This year, I was finally out of high school and in college. My classes ended on May 6, but yet again Dayton still seemed out of reach. Upon becoming the ARRL Youth Editor, I was asked if I could go to Dayton, but I kept teetering on “maybe.” But one week before classes ended, I had a snap of determination and let the ARRL know that I was going to Dayton to work with the Youth Lounge. My editor, Khrystyne Keane, K1SFA, connected me with ARRL staff who worked with me to get me a room in a booked city. I began to organize a way to get there and people to bring, yet by the week before the convention, those plans flopped, with my friends having prior commitments. I almost gave up hope on going until a “silver” lining lit up my dark sky. Before calling back to cancel my plans, Ward Silver, N0AX -- who lives in the St Louis area -- offered me a ride to Dayton. I accepted and it was set. I was also excited to meet the man who graduated from the University of Missouri-Rolla (now the Missouri University of Science and Technology) and gave W0EEE a name for itself.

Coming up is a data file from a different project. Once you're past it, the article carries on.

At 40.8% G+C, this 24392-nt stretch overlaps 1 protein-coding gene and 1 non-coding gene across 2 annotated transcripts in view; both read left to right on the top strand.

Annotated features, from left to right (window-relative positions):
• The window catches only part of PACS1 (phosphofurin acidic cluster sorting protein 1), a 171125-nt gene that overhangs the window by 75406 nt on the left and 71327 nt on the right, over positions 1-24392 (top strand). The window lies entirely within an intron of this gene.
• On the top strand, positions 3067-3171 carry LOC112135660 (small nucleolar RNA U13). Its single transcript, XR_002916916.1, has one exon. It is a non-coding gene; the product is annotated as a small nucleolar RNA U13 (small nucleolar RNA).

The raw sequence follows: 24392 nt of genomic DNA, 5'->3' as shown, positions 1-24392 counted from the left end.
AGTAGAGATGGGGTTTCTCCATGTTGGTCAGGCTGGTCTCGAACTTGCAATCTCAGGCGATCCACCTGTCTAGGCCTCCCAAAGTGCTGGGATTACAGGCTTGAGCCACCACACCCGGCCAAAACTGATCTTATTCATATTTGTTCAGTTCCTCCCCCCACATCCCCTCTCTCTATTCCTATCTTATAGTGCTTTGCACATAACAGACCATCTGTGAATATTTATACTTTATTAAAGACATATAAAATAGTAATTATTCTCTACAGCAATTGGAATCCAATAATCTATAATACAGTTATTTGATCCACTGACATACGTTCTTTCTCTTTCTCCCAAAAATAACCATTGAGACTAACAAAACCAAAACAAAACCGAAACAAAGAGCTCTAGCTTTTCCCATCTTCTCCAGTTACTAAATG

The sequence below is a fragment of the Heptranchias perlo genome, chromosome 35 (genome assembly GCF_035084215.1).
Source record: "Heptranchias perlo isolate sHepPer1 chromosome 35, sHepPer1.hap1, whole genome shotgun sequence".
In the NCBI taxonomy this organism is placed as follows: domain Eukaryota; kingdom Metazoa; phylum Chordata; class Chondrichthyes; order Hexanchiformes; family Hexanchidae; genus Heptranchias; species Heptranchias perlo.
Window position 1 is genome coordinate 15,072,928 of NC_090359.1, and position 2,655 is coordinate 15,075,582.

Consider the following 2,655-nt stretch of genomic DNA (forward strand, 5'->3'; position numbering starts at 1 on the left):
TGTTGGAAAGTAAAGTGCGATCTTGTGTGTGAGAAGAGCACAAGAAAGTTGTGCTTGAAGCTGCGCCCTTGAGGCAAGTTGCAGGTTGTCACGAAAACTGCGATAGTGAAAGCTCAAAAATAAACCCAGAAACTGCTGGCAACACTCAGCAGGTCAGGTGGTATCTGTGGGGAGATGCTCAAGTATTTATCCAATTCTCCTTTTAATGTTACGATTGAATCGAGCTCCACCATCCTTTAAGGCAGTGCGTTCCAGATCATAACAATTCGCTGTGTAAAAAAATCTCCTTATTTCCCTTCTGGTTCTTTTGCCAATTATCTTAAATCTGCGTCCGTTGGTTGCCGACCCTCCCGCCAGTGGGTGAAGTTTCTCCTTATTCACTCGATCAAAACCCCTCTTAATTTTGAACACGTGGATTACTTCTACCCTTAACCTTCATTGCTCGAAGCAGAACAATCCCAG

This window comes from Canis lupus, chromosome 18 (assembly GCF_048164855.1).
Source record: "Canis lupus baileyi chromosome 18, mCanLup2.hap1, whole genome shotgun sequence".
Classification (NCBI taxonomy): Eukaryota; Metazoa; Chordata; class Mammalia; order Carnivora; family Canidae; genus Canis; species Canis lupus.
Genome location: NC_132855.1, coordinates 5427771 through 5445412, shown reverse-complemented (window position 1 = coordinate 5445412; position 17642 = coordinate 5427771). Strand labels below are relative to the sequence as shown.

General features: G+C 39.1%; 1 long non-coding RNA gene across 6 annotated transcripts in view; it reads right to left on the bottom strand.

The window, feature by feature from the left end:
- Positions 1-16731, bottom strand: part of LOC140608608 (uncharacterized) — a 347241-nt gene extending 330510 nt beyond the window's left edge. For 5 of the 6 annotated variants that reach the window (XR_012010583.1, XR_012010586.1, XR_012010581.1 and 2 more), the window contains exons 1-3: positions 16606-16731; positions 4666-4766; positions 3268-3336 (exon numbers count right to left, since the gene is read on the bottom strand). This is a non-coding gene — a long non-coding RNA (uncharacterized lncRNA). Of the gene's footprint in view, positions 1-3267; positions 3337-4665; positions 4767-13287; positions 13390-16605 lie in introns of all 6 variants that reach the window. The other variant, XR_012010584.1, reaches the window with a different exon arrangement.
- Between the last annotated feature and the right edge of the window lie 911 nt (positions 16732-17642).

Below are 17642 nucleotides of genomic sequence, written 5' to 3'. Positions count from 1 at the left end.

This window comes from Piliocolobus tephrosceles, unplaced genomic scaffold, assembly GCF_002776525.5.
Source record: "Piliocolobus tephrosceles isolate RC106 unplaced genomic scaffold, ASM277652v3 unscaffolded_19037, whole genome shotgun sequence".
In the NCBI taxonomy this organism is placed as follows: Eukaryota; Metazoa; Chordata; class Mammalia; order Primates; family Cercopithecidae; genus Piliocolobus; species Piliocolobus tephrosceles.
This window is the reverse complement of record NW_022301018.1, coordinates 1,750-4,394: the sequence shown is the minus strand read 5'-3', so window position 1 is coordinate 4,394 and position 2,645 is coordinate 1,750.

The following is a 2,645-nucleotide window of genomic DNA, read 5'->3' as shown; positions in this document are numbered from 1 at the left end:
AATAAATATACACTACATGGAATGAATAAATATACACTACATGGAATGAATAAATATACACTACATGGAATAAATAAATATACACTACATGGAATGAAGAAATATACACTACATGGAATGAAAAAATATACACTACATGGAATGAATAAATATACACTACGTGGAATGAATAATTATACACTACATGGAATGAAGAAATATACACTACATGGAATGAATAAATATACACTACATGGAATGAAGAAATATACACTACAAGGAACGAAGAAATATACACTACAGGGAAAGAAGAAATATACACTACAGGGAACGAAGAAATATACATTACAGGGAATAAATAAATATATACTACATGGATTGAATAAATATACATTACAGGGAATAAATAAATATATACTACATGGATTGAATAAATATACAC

So the trip began. After meeting up with Ward, we left his house about noon Wednesday to get to Dayton at 7 PM, an hour ahead of central time. We had the radio set on 6 meters, yet for the entire trip, we heard one meteor ping and made a ground wave contact going through Indianapolis. Since the radio was so quiet, Ward and I talked about all sorts of stuff, from how to improve the college’s station, to how AM broadcast array antennas work. A short time after 7 PM, we arrived at my hotel in Dayton. I had a room all to myself -- a personal first, which made me feel wonderfully independent. I unpacked and fell asleep to wake early for the Contest University.